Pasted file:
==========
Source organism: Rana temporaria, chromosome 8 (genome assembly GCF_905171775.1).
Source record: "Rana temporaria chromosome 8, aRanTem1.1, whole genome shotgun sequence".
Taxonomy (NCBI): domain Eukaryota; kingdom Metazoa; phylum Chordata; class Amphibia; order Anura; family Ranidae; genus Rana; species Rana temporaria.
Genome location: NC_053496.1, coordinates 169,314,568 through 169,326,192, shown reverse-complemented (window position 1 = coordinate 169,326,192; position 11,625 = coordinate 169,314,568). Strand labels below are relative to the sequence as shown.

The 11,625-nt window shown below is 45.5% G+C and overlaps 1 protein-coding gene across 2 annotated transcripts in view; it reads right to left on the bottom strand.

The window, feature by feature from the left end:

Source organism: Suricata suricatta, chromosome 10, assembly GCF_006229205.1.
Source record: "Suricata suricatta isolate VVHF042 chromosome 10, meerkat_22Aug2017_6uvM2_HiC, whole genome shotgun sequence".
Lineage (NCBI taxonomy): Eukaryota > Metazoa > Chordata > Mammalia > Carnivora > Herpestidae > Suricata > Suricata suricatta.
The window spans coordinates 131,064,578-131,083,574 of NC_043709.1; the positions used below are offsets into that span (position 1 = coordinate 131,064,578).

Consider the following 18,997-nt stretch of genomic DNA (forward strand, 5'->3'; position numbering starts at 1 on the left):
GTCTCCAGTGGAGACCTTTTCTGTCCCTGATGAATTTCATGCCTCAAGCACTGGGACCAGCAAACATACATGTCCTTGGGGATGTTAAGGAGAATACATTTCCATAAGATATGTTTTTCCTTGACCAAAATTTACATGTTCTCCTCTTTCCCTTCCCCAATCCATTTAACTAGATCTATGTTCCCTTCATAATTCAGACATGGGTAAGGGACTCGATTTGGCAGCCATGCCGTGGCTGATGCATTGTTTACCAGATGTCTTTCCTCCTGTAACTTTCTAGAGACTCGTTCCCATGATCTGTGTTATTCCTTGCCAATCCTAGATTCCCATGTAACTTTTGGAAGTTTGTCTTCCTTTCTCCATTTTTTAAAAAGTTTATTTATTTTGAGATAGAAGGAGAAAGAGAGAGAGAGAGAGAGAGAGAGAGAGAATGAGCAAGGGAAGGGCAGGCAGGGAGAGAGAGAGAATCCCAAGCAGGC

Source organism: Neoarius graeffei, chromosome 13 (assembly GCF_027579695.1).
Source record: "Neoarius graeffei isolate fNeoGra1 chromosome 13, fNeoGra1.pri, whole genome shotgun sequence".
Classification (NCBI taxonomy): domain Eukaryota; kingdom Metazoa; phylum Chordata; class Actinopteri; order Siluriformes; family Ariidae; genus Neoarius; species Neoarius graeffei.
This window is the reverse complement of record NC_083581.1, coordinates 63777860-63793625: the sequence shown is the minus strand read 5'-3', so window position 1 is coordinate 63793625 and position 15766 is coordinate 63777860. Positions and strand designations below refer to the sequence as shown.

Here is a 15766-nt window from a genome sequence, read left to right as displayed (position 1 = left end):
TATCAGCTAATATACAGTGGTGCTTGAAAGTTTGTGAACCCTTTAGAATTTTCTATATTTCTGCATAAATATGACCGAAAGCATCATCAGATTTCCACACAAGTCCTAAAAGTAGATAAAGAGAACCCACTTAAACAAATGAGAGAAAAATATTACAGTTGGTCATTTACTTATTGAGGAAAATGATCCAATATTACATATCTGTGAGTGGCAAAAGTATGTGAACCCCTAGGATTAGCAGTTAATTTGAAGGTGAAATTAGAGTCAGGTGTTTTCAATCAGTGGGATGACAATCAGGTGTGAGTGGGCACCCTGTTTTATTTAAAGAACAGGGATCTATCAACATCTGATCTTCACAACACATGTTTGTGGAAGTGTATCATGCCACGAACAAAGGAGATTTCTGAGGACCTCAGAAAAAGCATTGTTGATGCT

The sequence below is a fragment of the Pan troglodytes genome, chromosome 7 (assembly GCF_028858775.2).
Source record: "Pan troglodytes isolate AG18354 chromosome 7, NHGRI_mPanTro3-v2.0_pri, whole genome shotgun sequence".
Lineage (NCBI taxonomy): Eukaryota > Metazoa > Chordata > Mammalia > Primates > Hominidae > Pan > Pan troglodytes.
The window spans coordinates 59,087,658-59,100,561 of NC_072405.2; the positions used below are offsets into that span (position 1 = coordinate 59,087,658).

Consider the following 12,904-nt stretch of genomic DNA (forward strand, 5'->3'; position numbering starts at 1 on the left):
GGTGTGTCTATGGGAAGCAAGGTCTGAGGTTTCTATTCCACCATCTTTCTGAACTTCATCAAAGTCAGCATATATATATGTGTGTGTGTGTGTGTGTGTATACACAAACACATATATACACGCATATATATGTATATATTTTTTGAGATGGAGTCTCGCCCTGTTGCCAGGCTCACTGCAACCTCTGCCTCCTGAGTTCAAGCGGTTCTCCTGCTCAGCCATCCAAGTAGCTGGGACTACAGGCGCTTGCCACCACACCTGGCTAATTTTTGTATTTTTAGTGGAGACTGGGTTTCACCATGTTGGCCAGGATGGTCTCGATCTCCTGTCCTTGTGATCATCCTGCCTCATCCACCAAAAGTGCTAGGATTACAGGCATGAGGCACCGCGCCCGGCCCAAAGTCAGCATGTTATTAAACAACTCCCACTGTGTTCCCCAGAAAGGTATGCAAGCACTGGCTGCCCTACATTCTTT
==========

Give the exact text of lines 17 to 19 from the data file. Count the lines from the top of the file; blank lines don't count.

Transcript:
Here is a 15766-nt window from a genome sequence, read left to right as displayed (position 1 = left end):
TATCAGCTAATATACAGTGGTGCTTGAAAGTTTGTGAACCCTTTAGAATTTTCTATATTTCTGCATAAATATGACCGAAAGCATCATCAGATTTCCACACAAGTCCTAAAAGTAGATAAAGAGAACCCACTTAAACAAATGAGAGAAAAATATTACAGTTGGTCATTTACTTATTGAGGAAAATGATCCAATATTACATATCTGTGAGTGGCAAAAGTATGTGAACCCCTAGGATTAGCAGTTAATTTGAAGGTGAAATTAGAGTCAGGTGTTTTCAATCAGTGGGATGACAATCAGGTGTGAGTGGGCACCCTGTTTTATTTAAAGAACAGGGATCTATCAACATCTGATCTTCACAACACATGTTTGTGGAAGTGTATCATGCCACGAACAAAGGAGATTTCTGAGGACCTCAGAAAAAGCATTGTTGATGCT

The sequence below is a fragment of the Pan troglodytes genome, chromosome 7 (assembly GCF_028858775.2).